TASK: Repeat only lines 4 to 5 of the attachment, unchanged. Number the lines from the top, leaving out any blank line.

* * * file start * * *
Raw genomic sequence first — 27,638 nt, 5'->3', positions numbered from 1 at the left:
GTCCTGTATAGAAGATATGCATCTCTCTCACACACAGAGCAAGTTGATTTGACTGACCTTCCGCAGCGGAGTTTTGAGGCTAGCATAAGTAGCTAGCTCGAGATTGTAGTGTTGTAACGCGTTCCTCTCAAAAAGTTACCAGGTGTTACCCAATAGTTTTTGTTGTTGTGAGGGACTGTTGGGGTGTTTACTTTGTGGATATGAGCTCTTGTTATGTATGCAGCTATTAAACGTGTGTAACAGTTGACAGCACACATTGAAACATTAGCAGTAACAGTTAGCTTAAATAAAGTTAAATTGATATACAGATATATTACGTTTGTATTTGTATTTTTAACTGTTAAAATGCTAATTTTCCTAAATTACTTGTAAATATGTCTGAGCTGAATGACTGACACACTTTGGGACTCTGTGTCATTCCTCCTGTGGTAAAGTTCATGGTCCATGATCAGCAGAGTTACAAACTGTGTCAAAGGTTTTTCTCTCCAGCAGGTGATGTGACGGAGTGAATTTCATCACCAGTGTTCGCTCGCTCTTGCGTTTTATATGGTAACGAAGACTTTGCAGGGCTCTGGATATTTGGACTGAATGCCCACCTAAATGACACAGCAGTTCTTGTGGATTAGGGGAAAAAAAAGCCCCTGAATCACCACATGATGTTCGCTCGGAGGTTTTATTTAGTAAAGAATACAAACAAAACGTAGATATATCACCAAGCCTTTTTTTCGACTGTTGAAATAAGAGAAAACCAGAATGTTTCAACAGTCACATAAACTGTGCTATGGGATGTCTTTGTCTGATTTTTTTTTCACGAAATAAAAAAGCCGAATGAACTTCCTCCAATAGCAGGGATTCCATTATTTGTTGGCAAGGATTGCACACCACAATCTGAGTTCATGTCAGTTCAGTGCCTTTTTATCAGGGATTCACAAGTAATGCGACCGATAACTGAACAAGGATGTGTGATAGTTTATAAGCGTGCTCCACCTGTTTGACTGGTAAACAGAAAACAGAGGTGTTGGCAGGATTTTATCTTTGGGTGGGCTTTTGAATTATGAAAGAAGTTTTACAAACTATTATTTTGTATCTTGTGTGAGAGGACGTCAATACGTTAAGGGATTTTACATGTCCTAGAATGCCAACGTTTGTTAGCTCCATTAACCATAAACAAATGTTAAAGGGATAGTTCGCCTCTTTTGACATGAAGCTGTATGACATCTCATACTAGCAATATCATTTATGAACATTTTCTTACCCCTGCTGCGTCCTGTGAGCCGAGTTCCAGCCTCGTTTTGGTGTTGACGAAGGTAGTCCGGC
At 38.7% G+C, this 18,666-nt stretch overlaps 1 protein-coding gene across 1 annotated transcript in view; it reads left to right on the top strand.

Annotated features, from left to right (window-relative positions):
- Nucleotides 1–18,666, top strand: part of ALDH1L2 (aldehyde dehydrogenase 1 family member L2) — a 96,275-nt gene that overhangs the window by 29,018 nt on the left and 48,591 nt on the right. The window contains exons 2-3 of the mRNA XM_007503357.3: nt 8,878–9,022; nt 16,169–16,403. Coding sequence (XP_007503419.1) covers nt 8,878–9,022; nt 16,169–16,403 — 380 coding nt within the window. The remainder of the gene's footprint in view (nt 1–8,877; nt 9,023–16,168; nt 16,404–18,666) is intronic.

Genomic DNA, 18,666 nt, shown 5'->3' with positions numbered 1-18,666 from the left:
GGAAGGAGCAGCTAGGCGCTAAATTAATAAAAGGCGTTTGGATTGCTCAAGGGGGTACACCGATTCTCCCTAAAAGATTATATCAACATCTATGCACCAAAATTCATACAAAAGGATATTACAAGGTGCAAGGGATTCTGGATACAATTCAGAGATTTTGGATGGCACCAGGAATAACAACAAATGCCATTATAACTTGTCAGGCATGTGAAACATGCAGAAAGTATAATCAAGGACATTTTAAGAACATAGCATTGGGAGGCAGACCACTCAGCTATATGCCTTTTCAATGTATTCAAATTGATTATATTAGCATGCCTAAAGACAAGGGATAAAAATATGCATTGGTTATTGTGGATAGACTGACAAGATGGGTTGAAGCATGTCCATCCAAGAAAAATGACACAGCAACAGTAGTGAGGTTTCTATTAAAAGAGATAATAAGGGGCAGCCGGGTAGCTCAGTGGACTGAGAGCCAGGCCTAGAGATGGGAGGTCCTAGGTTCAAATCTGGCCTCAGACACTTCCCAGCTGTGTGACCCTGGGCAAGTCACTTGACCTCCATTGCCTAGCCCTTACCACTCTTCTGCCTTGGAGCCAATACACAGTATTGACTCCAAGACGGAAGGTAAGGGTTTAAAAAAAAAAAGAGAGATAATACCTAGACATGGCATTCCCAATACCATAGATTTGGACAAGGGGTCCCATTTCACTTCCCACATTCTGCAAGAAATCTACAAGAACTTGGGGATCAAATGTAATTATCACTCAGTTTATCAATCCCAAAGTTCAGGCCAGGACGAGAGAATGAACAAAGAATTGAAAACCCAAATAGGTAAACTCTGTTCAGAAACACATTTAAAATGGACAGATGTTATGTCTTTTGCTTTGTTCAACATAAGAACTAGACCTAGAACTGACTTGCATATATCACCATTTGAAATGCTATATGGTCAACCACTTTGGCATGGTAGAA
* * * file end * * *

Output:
Annotated features, from left to right (window-relative positions):
- Nucleotides 1–18,666, top strand: part of ALDH1L2 (aldehyde dehydrogenase 1 family member L2) — a 96,275-nt gene that overhangs the window by 29,018 nt on the left and 48,591 nt on the right. The window contains exons 2-3 of the mRNA XM_007503357.3: nt 8,878–9,022; nt 16,169–16,403. Coding sequence (XP_007503419.1) covers nt 8,878–9,022; nt 16,169–16,403 — 380 coding nt within the window. The remainder of the gene's footprint in view (nt 1–8,877; nt 9,023–16,168; nt 16,404–18,666) is intronic.